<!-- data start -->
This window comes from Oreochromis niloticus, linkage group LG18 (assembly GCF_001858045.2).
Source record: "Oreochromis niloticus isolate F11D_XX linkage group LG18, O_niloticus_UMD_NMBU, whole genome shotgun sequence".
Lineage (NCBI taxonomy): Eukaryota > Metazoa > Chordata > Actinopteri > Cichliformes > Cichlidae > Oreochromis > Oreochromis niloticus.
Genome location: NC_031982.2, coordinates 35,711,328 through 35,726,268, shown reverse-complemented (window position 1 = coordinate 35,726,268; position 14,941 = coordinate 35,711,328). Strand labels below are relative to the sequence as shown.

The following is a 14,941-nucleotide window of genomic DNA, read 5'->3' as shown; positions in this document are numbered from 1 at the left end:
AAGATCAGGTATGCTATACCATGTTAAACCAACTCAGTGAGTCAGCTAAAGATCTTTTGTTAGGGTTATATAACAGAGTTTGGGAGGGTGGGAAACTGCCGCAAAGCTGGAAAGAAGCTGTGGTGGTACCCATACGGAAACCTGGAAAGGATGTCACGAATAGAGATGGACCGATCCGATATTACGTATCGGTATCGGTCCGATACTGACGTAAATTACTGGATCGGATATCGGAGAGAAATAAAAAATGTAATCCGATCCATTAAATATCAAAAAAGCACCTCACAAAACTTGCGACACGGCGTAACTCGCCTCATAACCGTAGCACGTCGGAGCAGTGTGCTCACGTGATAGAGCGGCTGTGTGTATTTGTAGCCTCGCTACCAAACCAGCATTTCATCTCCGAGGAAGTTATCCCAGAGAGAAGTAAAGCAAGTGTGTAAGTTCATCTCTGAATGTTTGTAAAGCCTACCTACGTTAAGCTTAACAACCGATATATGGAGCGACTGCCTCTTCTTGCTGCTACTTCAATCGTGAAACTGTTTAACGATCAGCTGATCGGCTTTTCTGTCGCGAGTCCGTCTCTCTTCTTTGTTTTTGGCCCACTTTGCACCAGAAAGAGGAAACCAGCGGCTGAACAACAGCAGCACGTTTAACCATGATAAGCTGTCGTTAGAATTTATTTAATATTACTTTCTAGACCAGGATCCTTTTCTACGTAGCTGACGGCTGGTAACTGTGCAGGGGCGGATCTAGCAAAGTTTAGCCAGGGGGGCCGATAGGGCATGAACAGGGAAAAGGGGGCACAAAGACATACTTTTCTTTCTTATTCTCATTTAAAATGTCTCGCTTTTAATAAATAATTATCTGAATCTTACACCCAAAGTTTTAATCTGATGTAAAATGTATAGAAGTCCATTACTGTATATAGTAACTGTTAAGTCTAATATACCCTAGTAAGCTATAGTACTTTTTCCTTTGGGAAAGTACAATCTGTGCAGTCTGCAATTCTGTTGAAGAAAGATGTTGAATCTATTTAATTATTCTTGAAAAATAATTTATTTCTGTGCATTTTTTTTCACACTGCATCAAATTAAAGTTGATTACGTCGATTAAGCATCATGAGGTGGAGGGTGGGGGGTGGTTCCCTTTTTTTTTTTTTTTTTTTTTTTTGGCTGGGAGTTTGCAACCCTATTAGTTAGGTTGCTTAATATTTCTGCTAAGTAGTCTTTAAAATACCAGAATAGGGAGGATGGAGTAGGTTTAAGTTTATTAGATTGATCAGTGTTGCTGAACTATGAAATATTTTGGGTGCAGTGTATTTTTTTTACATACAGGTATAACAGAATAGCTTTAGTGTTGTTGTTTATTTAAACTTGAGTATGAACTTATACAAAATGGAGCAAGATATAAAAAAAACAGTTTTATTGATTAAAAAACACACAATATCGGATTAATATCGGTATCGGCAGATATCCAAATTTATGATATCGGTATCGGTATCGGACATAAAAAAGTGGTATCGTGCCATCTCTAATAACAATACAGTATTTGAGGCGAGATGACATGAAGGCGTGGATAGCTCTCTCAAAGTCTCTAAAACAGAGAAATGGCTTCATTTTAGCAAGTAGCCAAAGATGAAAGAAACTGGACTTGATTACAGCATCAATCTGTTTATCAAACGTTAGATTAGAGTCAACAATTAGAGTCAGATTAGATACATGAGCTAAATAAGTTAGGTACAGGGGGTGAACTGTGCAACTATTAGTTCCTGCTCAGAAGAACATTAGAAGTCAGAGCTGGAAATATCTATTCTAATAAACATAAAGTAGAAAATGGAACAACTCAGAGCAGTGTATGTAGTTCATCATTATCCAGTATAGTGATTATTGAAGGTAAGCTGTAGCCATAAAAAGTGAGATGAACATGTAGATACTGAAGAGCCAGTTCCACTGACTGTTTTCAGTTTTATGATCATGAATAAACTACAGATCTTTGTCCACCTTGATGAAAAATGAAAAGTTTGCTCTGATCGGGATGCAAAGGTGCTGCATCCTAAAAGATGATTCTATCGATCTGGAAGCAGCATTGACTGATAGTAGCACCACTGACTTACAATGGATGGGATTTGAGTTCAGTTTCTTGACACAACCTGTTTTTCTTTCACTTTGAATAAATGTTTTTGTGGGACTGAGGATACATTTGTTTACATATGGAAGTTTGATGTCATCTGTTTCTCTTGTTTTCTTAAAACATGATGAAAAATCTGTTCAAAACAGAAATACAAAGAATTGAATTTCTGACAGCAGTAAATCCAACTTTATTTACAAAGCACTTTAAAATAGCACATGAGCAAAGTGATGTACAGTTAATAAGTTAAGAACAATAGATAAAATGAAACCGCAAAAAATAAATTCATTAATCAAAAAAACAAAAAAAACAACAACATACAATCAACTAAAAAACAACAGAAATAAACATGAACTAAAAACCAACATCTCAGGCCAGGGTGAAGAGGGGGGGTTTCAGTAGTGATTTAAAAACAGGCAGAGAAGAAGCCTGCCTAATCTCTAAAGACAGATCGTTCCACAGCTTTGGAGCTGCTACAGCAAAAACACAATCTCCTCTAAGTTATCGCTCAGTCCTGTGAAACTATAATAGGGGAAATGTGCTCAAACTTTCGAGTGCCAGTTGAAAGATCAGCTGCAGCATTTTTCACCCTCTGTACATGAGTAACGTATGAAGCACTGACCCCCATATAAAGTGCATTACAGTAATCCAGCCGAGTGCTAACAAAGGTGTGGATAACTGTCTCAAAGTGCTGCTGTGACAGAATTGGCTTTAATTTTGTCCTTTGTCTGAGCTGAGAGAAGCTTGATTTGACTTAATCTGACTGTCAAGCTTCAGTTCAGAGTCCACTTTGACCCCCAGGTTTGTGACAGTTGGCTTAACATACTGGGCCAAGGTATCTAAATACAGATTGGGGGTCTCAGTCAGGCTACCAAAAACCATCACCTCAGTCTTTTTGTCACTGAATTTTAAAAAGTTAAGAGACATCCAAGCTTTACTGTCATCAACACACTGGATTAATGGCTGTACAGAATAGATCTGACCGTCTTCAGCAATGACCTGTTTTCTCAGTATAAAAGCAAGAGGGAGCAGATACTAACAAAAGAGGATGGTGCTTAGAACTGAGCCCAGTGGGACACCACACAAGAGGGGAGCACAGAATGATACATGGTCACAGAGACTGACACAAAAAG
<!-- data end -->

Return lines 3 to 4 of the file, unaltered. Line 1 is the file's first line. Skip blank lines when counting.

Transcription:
Lineage (NCBI taxonomy): Eukaryota > Metazoa > Chordata > Actinopteri > Cichliformes > Cichlidae > Oreochromis > Oreochromis niloticus.
Genome location: NC_031982.2, coordinates 35,711,328 through 35,726,268, shown reverse-complemented (window position 1 = coordinate 35,726,268; position 14,941 = coordinate 35,711,328). Strand labels below are relative to the sequence as shown.